At the knob on that door which read "208" my hand had gone completely numb. Ever so slowly I grabbed the handld and twisted it open to peer inside the stoic and silent room. I looked around but the scene was just as I'd left it last weekend---dark, lonely, and it still smelled of death and sterile hospital soap. Mr. Hong still lay motionless in his stiff white sheets on the uncomfortable looking medical bed, not a single wrinkle knocked out of place to signify he had ever once moved a muscle. The beeping sounds coming from his many monitors were still pounding through the chilling silence, and his heart monitor still showed me the digital zigzag lines of life pounding through his pulse. My father was still alive!
I cursed under my breath and let out a sigh of sheer relief. "This Doctor Gerald guy is so fired---" I snarled to Mr. Hong, "Gave me a heart attack!" I turned on the heel of my foot to march to Betty's desk and demand the location of this "Doctor Gerald" when a raspy whisper caught me off guard, and I stopped.
I turned back towards Mr. Hong. His eyes tired and closed, mouth and nose hooked up to numerous machines that breathed life saving air through to his lungs; he still had bandages wrapped around his graying black hair where the bullet had struck just inches from total annihilation. He hadn't moved.
"I must be losing my mind," I grumbled. Once more I turned and placed my hand on the doorknob, still persistent, but with a less angrily mind set to talk with Betty about the doctor who had called me twenty minutes ago and lied to my face.
"Rinry..." The frail voice mumbled. I heard it again and the sound of the familiar voice made a cold chill run down my spine. I turned hastily around and started to breathe heavily as I stared around the room for a ghost or a clone---someone who could have possibly whispered out my name because it sure as heck wouldn't have been my comatose foster father. Even if Mr. Hong was conscious and even if he still had minor brain activity, no one would have imagined he'd still be able to talk---ever!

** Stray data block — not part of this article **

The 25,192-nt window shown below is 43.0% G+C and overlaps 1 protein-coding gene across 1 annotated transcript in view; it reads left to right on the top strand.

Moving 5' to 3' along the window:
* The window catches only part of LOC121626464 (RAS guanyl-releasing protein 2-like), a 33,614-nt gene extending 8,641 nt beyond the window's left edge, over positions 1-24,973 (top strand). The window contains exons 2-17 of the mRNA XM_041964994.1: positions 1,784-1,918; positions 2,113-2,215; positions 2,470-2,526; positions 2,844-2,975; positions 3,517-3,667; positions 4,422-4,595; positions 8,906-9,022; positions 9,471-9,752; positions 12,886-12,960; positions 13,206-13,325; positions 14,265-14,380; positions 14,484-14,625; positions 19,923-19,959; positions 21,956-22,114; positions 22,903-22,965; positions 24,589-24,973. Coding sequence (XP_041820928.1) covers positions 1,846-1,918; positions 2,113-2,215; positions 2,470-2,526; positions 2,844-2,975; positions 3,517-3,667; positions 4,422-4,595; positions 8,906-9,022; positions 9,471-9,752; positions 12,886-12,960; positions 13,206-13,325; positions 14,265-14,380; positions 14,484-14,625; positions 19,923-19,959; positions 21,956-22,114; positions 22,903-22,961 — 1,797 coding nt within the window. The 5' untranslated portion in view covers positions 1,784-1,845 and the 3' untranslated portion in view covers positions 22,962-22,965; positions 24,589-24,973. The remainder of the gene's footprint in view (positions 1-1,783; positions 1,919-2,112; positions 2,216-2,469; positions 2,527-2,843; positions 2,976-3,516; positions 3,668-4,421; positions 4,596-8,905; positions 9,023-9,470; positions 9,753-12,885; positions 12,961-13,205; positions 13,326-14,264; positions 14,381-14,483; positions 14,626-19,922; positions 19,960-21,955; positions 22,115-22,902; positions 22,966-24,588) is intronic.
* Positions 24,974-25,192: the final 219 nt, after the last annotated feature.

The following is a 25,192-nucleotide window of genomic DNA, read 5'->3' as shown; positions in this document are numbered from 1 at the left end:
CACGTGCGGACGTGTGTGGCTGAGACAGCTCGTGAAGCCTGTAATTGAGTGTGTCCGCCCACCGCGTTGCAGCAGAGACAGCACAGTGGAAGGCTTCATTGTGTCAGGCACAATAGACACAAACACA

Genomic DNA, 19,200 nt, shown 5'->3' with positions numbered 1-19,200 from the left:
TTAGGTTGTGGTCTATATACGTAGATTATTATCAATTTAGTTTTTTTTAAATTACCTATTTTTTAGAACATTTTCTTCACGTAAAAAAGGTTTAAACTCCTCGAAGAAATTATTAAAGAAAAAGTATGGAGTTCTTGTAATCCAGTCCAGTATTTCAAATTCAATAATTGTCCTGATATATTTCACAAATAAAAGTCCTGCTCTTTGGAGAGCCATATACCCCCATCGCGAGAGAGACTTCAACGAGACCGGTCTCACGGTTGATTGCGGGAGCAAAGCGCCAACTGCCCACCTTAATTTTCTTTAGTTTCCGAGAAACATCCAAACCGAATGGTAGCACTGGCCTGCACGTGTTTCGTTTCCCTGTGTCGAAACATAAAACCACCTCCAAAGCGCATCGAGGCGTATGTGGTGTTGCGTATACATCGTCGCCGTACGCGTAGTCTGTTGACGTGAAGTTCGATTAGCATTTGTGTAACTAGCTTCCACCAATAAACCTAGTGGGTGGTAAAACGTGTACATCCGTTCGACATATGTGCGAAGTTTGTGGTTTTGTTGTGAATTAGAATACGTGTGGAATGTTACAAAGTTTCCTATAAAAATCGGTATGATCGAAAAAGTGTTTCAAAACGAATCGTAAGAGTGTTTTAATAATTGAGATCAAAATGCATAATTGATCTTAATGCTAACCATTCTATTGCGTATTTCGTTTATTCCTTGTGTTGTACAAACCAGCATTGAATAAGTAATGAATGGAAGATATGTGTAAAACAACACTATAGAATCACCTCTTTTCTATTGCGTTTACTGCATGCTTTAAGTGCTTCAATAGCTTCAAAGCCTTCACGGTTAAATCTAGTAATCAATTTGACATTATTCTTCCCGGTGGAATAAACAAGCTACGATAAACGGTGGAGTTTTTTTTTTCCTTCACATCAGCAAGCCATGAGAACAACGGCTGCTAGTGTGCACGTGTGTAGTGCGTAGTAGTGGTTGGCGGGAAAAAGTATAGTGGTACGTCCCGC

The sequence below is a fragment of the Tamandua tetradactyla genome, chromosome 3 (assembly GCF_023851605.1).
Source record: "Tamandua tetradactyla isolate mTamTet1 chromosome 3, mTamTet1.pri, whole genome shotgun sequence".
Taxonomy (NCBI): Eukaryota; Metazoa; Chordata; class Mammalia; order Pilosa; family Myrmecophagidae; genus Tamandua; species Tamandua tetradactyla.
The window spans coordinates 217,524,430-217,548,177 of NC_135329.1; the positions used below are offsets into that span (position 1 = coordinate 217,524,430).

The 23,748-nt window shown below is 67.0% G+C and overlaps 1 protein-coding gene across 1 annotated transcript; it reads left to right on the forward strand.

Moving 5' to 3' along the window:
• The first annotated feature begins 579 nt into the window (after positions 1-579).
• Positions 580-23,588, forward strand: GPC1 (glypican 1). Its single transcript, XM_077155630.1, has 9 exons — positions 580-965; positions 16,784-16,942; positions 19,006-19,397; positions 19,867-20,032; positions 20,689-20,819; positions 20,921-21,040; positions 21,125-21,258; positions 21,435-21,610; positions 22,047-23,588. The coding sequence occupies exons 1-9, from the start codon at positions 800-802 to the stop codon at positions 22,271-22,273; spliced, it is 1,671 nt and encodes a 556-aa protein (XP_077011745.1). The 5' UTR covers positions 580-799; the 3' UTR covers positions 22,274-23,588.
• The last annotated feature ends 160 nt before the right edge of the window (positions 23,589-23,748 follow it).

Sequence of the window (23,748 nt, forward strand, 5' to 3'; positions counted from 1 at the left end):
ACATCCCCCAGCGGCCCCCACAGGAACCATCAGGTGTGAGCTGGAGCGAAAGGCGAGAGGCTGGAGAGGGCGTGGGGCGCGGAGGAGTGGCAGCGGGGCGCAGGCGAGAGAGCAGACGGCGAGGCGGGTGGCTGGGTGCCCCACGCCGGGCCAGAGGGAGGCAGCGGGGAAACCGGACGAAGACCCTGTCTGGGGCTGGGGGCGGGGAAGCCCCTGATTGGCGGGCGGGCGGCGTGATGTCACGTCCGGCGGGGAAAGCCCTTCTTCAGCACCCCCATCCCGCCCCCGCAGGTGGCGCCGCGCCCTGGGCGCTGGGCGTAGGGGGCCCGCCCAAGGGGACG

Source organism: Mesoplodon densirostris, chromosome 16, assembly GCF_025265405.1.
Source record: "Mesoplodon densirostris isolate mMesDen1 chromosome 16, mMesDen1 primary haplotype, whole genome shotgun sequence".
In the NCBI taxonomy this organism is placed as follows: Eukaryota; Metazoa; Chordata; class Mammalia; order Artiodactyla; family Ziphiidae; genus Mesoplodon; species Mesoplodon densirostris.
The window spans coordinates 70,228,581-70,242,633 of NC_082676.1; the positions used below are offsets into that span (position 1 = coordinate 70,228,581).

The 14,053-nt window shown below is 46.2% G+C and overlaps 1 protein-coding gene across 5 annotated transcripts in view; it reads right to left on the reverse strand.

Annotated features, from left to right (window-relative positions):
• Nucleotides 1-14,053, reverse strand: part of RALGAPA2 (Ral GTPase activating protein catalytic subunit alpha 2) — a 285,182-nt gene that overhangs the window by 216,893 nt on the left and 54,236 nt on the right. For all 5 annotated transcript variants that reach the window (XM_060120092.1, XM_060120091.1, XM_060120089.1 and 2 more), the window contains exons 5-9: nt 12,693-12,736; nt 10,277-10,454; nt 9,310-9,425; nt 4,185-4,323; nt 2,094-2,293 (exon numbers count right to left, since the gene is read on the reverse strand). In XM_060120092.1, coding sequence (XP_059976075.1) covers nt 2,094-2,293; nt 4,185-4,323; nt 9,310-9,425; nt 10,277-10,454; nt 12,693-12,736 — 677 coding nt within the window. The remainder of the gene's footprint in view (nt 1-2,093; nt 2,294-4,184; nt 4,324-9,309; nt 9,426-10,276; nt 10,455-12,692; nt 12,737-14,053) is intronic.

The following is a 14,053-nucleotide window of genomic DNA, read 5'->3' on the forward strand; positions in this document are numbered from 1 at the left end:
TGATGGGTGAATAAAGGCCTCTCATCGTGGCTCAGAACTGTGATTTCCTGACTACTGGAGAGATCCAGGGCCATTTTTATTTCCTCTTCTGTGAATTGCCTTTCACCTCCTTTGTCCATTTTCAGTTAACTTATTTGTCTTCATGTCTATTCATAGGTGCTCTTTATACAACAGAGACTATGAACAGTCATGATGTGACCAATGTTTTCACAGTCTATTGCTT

"Sensei?" I mumbled, just low enough to where no person could hear me talking. "Are you---are you trying to talk to me?"
Silence echoed through my ears as did the faint beeping of his life support. I rolled my eyes and just knew that I was crazy at this point. I stood and looked down at my father, sad I had actually started to get my hopes up. One second someone tells me he's dead, the next I think he's coming back to life---I was ridiculous!
It took all my restraint to not touch him in fear I would damage one of his bandages or tubes. He appeared to be so uncomfortable with all of those medical tools and paper-like sheets wrapped around him. When I was growing up with them in the country for a few summers as a chilf, Mr. Hong loved falling asleep with a night breeze washing over him. He claimed that he could feel the universe and all that was happening coming to him through the air, so he always kept windows open all throughout the house. Burglars never came, so I guess in hindsight it was a safe gesture that he used to perform while I was growing up. I walked over to the widow hiding away through the sterile white curtains of the hospital, and I pulled them back to let in the frosty glaze of ice that stuck to the glass. I twisted the little lock at the bottom and strained to lift the panel just a few inches, but the darn thing wouldn't budge.